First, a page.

For more than 70 years, Sri Lanka has been governed by leaders from one of two major parties, who have ruled in the interests of the plantation owners, heads of industry and international investors, while leaning on Sinhala-Buddhist nationalism and the oppression of the Tamil and Muslim populations to divide workers and the poor. These are the opposition parties currently waiting in the wings to take power should Gotabaya fall.

The dominant ideology of Sinhalese elites, which has also been adopted by much of the general population, is Sinhala-Buddhist chauvinism: the notion that Sri Lanka is the heartland of Buddhism and the Sinhala people, and that those from different religions or ethnicities are, at best, to be tolerated on the island.

The state-directed oppression of Tamils has been brutal. Murderous pogroms broke out repeatedly in the decades after independence, Tamils have been discriminated against in the state bureaucracy and universities, their cultural artefacts have been systematically destroyed, and many thousands were forced to flee from the south and west of the country to the north-east, or off the island entirely. The Tamil national liberation movement formed in the 1970s in response to this oppression and took off in the 1980s, eventually under the leadership of the Tamil Tigers.

After crushing the Tamil struggle, the Rajapaksas then stoked violence against the minority Muslim population, allowing deadly pogroms led by chauvinistic Buddhist monks to rampage through the streets of Muslim-populated areas in the 2010s.

So far, the Tamil masses have not decisively entered the protest movement against Gotabaya Rajapaksa. The April general strike was observed in the north-east of the country, where most Tamils live, but it does not appear that these regions, or the Tamil minority in Colombo, have joined the street demonstrations as a bloc with Tamil-specific demands.

Even if Tamils don’t join the current struggle and force a political reckoning with their oppression, the failure to break with Sinhala nationalism will limit how far this movement can progress. Sinhalese elites have used this ideology and practice to bind Sinhalese workers to their rule, even though the wealth and power of the elite minority are built off the backs of workers in the garment factories, tea plantations and tourist resorts.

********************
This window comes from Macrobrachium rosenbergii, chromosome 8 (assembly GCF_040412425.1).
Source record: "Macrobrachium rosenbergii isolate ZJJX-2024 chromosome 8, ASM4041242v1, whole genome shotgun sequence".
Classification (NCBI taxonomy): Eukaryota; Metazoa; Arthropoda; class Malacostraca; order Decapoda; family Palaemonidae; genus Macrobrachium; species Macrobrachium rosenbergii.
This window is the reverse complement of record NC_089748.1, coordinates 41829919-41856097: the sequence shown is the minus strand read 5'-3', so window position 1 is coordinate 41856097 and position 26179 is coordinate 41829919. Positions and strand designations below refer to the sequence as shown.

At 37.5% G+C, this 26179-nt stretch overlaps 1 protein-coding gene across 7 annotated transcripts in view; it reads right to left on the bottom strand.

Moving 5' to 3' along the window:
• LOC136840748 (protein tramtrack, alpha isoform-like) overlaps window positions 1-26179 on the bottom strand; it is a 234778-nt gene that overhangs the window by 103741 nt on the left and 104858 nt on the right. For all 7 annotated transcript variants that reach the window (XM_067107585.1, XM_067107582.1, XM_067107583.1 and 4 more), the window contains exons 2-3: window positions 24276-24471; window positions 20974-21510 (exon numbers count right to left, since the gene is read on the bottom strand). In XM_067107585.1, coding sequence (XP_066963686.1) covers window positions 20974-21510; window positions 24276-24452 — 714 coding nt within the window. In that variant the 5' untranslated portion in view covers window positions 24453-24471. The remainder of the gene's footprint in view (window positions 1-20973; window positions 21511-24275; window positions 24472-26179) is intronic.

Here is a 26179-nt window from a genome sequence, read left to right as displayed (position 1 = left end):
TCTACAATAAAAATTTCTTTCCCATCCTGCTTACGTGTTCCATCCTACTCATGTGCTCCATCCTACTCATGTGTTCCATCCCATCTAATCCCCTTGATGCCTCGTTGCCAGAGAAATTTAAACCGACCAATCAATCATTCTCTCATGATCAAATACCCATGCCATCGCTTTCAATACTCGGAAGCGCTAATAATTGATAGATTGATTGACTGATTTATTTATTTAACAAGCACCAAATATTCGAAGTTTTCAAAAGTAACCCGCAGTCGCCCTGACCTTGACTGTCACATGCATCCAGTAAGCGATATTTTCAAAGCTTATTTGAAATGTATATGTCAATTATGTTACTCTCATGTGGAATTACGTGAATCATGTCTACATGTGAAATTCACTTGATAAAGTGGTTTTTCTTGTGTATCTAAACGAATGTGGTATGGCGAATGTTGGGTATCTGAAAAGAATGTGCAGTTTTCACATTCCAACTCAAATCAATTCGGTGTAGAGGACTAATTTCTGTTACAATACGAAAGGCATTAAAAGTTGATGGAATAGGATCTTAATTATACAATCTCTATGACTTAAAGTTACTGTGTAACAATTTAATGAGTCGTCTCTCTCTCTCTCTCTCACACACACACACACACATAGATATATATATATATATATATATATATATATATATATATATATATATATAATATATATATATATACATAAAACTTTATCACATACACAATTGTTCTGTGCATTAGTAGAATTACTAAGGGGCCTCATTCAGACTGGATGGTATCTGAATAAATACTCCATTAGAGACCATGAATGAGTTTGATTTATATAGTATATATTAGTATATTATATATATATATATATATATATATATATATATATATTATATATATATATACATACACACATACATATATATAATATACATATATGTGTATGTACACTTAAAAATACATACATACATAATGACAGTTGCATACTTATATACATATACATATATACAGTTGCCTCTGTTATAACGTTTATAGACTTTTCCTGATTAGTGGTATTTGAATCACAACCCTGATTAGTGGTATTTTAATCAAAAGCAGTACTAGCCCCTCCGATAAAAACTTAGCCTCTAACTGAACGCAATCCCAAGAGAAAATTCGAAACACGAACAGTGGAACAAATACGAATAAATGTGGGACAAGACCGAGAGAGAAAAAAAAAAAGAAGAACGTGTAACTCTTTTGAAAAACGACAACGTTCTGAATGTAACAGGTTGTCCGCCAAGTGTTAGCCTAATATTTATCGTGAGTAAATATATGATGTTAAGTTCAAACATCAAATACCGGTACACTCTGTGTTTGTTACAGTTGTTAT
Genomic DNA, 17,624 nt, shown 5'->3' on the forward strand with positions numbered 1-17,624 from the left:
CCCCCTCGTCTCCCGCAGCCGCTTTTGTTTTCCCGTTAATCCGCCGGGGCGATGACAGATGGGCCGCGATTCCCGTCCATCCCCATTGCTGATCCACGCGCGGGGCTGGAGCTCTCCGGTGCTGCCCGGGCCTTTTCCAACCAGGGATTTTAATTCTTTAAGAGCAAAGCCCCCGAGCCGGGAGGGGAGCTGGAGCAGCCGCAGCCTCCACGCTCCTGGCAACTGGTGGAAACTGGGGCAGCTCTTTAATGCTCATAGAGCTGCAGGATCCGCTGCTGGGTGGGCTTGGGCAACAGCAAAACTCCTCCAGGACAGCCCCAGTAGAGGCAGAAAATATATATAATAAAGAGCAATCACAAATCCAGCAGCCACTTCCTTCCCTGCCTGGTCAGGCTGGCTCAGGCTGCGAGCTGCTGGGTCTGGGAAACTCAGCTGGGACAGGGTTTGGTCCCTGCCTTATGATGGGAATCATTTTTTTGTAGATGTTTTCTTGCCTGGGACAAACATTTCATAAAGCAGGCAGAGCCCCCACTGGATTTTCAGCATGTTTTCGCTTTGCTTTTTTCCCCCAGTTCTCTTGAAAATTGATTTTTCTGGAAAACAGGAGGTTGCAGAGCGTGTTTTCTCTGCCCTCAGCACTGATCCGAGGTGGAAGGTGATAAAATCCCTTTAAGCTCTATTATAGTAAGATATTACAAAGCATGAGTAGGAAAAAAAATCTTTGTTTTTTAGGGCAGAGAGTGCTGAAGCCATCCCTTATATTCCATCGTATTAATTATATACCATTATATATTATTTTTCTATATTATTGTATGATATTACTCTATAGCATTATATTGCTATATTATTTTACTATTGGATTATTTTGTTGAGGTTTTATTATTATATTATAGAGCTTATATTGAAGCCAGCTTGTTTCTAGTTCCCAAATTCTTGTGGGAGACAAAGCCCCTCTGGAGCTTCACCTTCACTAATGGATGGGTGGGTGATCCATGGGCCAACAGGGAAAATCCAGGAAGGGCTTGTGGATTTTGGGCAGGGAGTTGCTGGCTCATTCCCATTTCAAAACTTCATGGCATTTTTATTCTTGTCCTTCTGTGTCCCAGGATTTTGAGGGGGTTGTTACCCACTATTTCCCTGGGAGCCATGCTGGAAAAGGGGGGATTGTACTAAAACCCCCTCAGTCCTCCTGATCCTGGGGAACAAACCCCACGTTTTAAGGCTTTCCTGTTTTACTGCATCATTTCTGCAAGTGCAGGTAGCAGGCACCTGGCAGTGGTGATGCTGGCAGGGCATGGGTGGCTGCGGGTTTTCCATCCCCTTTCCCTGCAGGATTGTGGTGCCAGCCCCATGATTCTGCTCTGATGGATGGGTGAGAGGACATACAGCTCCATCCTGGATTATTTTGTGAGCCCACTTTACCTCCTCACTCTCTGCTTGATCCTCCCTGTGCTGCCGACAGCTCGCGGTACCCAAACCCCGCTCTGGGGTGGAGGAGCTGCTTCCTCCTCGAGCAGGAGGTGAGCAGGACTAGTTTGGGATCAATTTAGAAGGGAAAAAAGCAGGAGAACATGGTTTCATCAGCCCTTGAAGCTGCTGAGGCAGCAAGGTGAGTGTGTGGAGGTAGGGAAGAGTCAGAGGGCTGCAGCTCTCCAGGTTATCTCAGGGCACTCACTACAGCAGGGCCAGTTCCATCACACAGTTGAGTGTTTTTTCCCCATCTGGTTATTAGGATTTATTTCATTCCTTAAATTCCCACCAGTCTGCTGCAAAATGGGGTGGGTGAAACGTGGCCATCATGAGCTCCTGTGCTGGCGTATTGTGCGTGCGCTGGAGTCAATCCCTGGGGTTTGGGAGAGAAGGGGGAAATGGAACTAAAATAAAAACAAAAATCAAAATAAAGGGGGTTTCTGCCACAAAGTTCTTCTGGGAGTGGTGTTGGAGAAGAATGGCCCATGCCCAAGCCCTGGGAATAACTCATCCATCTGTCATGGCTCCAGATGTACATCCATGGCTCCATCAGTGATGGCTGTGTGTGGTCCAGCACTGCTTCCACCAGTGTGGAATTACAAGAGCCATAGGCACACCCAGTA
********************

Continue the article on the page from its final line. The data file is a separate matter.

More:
There are some positive signs emerging from Colombo. Muslims have fought alongside Sinhalese, and on 18 May—known as Tamil Genocide Day in reference to the 2009 massacre—a group of protesters from different religious backgrounds held a remembrance event at the Galle Face camp. These are very small steps, but an indication that fighting a common enemy holds the potential to break down the ethnic divide.

It’s impossible to predict exactly how this movement will develop.

So far, the military has stayed loyal to the president. Gotabaya served in the military for twenty years and is held in high esteem by the top brass for his role as defence minister in 2009. Sri Lankan human rights activist Laxmanan Sanjeev questioned whether the country was becoming a de facto junta in a 2020 article for Foreign Policy magazine. Sanjeev noted that Gotabaya has stacked his ministries with retired military officers and brought 30 different government agencies under the remit of the defence ministry. It seems unlikely the military will break from him, but it is possible that, if the movement gathers new steam, the generals could reason that their power is best maintained by ditching Gotabaya.

The working class is the other powerful force. The trade unions launched an indefinite general strike following the 9 May assault on the protest camp; this could have been a turning point but was called off after a few days. An indefinite strike would paralyse the already crippled country, making it nearly impossible for Gotabaya to govern. A highly organised working class could also start to deal with some of the economic problems directly by transporting essential goods to where they’re most needed and providing food for people who can no longer afford it, for example. Workers have also approached the street movement as industrial groups: contingents of nurses, garment workers, port workers and so on attend the protests together.

The one certainty is that the crisis is not going away any time soon. Prime Minister Wickremesinghe has suggested it’s going to get worse before it starts getting any better, and that could be two years from now. While this will mean even greater devastation for workers and students, it leaves open the possibility for this struggle to deepen its assault on Sri Lanka’s elites.